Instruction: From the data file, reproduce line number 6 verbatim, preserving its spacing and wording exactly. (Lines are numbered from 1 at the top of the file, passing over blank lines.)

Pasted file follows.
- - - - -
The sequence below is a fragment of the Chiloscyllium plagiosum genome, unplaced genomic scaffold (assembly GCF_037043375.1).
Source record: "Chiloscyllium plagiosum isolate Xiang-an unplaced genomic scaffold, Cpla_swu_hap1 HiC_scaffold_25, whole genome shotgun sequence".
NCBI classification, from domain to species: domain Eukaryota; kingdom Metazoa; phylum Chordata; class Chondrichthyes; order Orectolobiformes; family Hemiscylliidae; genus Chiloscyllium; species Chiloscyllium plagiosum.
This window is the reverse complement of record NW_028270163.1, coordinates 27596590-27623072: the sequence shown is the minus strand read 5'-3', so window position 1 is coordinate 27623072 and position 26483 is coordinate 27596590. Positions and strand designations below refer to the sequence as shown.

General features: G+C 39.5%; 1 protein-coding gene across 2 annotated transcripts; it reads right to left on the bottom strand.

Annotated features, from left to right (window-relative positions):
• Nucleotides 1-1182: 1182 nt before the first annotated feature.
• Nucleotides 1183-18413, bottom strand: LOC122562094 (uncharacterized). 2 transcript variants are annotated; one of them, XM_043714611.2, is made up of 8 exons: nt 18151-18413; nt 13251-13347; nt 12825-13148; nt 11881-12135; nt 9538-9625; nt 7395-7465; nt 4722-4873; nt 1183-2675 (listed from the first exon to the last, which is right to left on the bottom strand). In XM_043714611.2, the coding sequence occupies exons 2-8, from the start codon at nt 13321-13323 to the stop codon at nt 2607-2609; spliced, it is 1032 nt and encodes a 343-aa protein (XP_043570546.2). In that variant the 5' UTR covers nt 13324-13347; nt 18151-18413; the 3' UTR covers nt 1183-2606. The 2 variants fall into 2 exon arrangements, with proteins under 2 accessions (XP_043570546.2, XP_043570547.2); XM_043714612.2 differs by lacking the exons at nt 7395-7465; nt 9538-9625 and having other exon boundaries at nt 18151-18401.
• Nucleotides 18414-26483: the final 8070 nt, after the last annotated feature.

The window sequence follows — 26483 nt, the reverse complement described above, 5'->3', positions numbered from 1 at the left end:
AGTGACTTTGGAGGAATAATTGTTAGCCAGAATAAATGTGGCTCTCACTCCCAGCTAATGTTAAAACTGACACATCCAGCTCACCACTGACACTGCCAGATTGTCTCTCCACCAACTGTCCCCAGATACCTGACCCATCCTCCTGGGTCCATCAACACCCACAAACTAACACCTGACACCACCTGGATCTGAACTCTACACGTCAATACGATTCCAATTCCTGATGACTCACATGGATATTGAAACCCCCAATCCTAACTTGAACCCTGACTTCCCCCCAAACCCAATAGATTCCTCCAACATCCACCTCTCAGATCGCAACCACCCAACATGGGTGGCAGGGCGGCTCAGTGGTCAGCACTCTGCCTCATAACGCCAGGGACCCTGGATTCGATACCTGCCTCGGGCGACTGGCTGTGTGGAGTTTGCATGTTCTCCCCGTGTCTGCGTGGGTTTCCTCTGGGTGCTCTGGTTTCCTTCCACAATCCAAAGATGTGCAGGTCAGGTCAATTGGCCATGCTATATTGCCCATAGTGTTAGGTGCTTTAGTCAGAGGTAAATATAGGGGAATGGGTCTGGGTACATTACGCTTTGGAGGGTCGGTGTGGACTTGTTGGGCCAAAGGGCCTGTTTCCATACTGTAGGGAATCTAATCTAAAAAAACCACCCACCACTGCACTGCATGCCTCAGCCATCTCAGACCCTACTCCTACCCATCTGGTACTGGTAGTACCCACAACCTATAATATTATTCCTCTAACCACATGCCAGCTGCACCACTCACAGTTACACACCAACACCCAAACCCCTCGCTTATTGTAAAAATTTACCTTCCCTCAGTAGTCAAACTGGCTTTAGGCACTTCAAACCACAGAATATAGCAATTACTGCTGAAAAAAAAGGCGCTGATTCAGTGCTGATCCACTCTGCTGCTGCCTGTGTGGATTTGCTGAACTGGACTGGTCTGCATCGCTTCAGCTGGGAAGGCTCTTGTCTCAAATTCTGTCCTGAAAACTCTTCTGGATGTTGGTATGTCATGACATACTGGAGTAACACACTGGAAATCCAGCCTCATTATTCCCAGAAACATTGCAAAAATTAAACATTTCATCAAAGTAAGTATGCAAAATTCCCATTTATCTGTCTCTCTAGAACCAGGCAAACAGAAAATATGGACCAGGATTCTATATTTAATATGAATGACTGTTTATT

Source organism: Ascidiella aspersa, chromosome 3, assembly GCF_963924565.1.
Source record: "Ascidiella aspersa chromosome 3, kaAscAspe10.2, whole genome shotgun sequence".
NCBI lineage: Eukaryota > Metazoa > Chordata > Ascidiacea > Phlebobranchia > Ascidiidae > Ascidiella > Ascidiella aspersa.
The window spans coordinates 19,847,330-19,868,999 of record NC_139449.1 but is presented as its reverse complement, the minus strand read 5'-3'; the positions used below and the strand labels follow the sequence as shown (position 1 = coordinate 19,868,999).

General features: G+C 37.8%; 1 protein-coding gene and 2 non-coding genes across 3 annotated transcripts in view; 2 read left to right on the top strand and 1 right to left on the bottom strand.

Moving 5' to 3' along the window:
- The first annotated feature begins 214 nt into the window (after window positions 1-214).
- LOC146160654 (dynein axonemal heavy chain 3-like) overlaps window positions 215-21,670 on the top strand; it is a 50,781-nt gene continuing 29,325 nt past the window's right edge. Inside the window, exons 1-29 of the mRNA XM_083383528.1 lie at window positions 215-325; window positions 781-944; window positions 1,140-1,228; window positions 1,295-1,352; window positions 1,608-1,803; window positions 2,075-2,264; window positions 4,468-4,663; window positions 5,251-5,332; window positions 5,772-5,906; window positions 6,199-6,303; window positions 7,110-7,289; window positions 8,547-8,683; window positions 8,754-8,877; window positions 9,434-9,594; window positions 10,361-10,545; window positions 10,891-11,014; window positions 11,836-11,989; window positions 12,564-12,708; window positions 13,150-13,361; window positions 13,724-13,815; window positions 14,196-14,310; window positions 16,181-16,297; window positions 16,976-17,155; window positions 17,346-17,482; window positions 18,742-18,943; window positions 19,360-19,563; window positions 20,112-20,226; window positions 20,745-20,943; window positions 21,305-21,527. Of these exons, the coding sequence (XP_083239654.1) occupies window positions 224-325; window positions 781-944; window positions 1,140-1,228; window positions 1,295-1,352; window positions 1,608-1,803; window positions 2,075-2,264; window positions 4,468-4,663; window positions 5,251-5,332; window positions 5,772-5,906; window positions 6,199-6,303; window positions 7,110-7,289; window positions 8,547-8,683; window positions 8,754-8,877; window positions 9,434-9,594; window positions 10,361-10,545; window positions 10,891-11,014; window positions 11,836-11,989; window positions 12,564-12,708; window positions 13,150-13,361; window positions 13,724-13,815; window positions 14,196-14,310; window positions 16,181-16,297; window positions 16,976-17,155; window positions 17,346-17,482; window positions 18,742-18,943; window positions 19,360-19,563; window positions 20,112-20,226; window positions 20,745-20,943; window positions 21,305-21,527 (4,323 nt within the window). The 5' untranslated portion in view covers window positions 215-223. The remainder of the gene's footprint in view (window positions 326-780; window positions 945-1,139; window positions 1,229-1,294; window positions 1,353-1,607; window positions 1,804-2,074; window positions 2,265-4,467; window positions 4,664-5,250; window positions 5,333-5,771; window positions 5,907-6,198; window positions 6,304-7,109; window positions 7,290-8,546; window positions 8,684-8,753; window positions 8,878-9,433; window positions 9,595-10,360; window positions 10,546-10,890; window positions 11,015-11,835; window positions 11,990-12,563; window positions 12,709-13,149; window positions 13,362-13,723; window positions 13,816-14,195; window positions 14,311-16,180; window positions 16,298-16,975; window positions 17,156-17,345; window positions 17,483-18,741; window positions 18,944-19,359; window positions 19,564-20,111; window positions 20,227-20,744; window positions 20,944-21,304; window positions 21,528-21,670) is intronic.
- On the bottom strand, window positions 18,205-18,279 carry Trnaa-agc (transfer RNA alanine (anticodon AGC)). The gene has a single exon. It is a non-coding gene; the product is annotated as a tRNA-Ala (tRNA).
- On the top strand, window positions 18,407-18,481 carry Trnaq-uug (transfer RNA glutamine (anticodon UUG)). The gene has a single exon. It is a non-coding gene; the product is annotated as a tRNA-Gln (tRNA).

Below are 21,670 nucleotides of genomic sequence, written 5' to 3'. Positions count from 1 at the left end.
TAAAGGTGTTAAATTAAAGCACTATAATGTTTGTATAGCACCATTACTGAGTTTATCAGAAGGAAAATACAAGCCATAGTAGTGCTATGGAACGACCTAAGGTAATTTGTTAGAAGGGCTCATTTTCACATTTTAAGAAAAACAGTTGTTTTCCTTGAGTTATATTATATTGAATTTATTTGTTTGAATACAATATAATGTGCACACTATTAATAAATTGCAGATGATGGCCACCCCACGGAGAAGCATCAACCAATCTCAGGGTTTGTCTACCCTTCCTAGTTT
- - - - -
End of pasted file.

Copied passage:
Annotated features, from left to right (window-relative positions):